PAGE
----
Determinants of a Firm’s Level of Exports: Evidence from Manufacturing Firms in Uganda

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Aggrey Niringiye
Richard Tuyiragize
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The aim of this study was to establish why Ugandan manufacturing firms decide to enter the export market. The study built on previous studies by including business environment factors, factor intensity variables and specific firm characteristics in one integrative model to investigate the determinants of level of manufactured exports by firms using tobit and probit estimation procedures. The econometric results showed that higher levels of capital to labour ratio, firm size, Asian ownership, and being an agrobased and chemical firm are the major determinants of propensity to export. The major determinants of propensity to export to Africa region were firm size, capital–labour ratio, skill intensity and being a chemical firm. This compares with firm size and being an agro-based firm for exporting to the Western Europe region. On the determinants of the decision to export or not, firm size, Asian ownership, capital–labour ratio, being an agro–based and chemical firm were the only significant variables. To promote exports, Uganda should design specific incentives to attract new firms to agro-based and chemical sectors such as tax holidays. Strategies should also be designed to grow small firms into large ones, such as loan guarantee schemes for small and medium firms, tax holidays for joint ventures and mergers, etc. In addition, the government should provide incentives for capital imports such as maintaining the current zero rating of capital imports. Finally, policy makers should also design policies aimed at attracting foreign investment such as increasing economic productivity and political confidence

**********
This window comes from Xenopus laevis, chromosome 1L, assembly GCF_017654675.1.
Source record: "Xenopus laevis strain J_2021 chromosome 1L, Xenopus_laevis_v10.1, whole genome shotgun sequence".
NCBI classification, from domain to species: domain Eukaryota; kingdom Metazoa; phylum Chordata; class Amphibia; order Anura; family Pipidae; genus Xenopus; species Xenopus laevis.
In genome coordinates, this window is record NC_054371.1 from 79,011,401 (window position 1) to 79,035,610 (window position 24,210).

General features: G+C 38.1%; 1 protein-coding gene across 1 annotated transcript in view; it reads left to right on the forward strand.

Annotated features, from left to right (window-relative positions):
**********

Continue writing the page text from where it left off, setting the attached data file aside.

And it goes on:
HF 1612.6 .N57 2010
Exports - Uganda